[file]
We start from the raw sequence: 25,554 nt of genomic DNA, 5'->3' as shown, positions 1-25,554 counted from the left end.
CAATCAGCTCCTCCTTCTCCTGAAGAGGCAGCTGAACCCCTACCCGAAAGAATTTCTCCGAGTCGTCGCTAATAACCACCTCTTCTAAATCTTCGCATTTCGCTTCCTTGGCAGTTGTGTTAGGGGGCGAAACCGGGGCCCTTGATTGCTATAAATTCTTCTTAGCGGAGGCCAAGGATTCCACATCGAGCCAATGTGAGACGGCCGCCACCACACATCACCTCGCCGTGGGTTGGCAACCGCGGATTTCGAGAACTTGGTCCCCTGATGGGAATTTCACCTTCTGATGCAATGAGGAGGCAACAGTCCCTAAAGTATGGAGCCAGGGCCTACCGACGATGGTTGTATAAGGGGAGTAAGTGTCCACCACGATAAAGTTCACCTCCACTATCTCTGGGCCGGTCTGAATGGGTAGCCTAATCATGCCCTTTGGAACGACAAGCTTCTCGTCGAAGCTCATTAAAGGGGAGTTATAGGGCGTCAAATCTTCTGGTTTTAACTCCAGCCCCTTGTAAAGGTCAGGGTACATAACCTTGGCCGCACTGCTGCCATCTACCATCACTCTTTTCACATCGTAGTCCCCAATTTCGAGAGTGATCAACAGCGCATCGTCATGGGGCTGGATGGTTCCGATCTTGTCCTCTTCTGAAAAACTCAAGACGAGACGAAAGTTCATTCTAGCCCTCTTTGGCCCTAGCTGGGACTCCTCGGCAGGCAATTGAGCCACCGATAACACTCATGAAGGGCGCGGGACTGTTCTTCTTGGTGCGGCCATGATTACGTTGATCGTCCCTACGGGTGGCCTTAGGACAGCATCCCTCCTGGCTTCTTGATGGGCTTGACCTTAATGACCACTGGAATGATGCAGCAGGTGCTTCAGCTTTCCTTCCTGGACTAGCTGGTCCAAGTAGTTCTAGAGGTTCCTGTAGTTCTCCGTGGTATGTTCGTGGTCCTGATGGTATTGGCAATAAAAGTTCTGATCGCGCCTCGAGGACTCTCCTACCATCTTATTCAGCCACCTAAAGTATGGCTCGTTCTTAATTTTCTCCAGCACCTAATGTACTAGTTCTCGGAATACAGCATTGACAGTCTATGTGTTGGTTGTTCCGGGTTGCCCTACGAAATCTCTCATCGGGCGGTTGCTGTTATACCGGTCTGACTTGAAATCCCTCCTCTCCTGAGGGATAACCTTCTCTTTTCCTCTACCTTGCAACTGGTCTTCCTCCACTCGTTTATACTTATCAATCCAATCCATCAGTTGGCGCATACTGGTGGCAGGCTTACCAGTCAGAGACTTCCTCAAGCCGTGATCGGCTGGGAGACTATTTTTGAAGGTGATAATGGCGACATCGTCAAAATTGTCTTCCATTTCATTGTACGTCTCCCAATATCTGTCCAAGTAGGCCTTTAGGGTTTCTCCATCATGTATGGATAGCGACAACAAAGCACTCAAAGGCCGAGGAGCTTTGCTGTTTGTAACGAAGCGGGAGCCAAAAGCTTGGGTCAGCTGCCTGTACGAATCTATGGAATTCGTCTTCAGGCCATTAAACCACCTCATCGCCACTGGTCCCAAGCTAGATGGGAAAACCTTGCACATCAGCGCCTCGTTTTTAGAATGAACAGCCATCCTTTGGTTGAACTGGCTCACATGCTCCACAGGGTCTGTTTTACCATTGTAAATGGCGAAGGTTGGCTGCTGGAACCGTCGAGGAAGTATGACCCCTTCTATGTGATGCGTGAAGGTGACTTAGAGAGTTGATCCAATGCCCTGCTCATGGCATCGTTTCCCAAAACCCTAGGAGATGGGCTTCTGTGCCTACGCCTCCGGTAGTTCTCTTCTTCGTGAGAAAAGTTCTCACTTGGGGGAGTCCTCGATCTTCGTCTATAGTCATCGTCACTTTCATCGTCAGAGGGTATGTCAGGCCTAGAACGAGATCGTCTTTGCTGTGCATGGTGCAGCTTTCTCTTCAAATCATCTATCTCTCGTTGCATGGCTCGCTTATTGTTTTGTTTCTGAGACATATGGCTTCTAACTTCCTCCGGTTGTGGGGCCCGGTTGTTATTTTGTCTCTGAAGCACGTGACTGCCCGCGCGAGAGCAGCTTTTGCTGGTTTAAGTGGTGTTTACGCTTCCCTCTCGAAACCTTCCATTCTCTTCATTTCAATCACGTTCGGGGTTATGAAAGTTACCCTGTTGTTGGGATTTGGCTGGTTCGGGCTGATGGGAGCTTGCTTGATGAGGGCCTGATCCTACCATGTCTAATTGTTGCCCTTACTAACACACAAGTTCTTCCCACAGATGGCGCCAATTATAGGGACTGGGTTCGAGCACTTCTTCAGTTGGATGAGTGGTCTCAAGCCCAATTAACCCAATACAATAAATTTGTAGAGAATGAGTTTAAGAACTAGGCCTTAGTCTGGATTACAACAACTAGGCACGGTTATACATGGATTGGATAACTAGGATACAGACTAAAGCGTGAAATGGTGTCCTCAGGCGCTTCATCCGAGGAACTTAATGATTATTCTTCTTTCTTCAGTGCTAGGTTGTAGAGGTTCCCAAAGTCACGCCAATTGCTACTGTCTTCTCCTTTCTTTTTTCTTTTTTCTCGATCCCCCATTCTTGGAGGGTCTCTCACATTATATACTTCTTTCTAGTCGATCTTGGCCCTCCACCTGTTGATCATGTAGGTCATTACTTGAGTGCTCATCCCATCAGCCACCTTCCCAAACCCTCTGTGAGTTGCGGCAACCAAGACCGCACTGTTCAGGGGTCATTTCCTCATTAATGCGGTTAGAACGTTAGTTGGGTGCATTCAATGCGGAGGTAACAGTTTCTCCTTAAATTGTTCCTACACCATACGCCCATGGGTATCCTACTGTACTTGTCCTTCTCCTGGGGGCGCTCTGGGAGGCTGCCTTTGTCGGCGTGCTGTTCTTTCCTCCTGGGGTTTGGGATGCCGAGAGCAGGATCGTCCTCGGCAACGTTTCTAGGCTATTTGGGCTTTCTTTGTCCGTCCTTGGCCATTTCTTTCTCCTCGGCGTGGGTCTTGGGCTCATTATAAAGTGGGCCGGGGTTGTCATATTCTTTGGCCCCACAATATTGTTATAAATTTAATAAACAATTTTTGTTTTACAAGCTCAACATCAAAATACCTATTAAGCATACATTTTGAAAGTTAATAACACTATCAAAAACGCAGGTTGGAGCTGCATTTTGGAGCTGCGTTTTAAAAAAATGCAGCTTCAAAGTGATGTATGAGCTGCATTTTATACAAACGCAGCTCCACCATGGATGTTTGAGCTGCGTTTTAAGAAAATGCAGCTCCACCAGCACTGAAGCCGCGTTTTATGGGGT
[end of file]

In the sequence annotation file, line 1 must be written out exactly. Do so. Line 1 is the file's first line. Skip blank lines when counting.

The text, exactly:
We start from the raw sequence: 25,554 nt of genomic DNA, 5'->3' as shown, positions 1-25,554 counted from the left end.